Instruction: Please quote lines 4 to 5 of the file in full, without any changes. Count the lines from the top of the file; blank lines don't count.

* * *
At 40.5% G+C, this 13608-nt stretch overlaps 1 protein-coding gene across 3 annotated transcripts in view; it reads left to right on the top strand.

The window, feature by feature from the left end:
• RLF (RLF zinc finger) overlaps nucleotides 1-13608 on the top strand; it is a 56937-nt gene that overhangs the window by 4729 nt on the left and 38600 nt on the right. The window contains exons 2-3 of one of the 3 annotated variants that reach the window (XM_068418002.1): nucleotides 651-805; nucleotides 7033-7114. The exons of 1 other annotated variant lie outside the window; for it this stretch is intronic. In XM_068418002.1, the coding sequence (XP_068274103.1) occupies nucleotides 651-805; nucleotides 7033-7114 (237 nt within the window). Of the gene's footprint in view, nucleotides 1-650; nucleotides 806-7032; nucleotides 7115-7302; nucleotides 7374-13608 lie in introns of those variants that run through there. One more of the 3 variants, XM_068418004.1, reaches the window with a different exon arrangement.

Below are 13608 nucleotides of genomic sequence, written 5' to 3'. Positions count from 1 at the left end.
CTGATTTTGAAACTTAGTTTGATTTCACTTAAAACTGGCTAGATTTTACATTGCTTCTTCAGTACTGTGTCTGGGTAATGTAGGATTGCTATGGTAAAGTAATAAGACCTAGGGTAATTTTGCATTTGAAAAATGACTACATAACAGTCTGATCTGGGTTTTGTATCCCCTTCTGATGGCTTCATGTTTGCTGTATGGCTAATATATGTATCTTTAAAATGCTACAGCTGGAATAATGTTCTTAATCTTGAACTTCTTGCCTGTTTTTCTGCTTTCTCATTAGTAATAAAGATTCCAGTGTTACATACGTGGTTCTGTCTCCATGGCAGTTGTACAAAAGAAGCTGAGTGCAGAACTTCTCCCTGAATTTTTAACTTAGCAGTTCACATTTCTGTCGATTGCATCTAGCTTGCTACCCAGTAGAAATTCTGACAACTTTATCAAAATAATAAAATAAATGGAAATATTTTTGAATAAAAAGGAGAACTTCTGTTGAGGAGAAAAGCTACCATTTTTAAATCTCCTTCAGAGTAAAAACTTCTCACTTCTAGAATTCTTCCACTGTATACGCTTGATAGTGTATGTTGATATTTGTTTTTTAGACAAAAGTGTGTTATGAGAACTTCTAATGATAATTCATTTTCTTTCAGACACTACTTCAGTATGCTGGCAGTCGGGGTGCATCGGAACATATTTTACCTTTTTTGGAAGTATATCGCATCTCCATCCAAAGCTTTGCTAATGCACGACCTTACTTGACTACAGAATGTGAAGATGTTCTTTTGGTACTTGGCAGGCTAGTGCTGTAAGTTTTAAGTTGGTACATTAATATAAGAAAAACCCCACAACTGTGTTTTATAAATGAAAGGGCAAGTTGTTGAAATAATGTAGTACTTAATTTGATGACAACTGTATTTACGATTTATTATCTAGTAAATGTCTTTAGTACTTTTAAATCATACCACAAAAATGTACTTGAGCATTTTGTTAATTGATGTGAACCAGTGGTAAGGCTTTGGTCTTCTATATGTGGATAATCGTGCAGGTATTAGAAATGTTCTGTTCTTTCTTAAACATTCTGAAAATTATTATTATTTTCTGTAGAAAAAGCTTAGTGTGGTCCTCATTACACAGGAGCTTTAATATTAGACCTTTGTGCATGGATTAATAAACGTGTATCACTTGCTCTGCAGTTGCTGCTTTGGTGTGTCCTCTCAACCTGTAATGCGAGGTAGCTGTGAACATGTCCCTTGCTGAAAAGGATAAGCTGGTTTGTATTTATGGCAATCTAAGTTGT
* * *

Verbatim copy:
Below are 13608 nucleotides of genomic sequence, written 5' to 3'. Positions count from 1 at the left end.
CTGATTTTGAAACTTAGTTTGATTTCACTTAAAACTGGCTAGATTTTACATTGCTTCTTCAGTACTGTGTCTGGGTAATGTAGGATTGCTATGGTAAAGTAATAAGACCTAGGGTAATTTTGCATTTGAAAAATGACTACATAACAGTCTGATCTGGGTTTTGTATCCCCTTCTGATGGCTTCATGTTTGCTGTATGGCTAATATATGTATCTTTAAAATGCTACAGCTGGAATAATGTTCTTAATCTTGAACTTCTTGCCTGTTTTTCTGCTTTCTCATTAGTAATAAAGATTCCAGTGTTACATACGTGGTTCTGTCTCCATGGCAGTTGTACAAAAGAAGCTGAGTGCAGAACTTCTCCCTGAATTTTTAACTTAGCAGTTCACATTTCTGTCGATTGCATCTAGCTTGCTACCCAGTAGAAATTCTGACAACTTTATCAAAATAATAAAATAAATGGAAATATTTTTGAATAAAAAGGAGAACTTCTGTTGAGGAGAAAAGCTACCATTTTTAAATCTCCTTCAGAGTAAAAACTTCTCACTTCTAGAATTCTTCCACTGTATACGCTTGATAGTGTATGTTGATATTTGTTTTTTAGACAAAAGTGTGTTATGAGAACTTCTAATGATAATTCATTTTCTTTCAGACACTACTTCAGTATGCTGGCAGTCGGGGTGCATCGGAACATATTTTACCTTTTTTGGAAGTATATCGCATCTCCATCCAAAGCTTTGCTAATGCACGACCTTACTTGACTACAGAATGTGAAGATGTTCTTTTGGTACTTGGCAGGCTAGTGCTGTAAGTTTTAAGTTGGTACATTAATATAAGAAAAACCCCACAACTGTGTTTTATAAATGAAAGGGCAAGTTGTTGAAATAATGTAGTACTTAATTTGATGACAACTGTATTTACGATTTATTATCTAGTAAATGTCTTTAGTACTTTTAAATCATACCACAAAAATGTACTTGAGCATTTTGTTAATTGATGTGAACCAGTGGTAAGGCTTTGGTCTTCTATATGTGGATAATCGTGCAGGTATTAGAAATGTTCTGTTCTTTCTTAAACATTCTGAAAATTATTATTATTTTCTGTAGAAAAAGCTTAGTGTGGTCCTCATTACACAGGAGCTTTAATATTAGACCTTTGTGCATGGATTAATAAACGTGTATCACTTGCTCTGCAGTTGCTGCTTTGGTGTGTCCTCTCAACCTGTAATGCGAGGTAGCTGTGAACATGTCCCTTGCTGAAAAGGATAAGCTGGTTTGTATTTATGGCAATCTAAGTTGT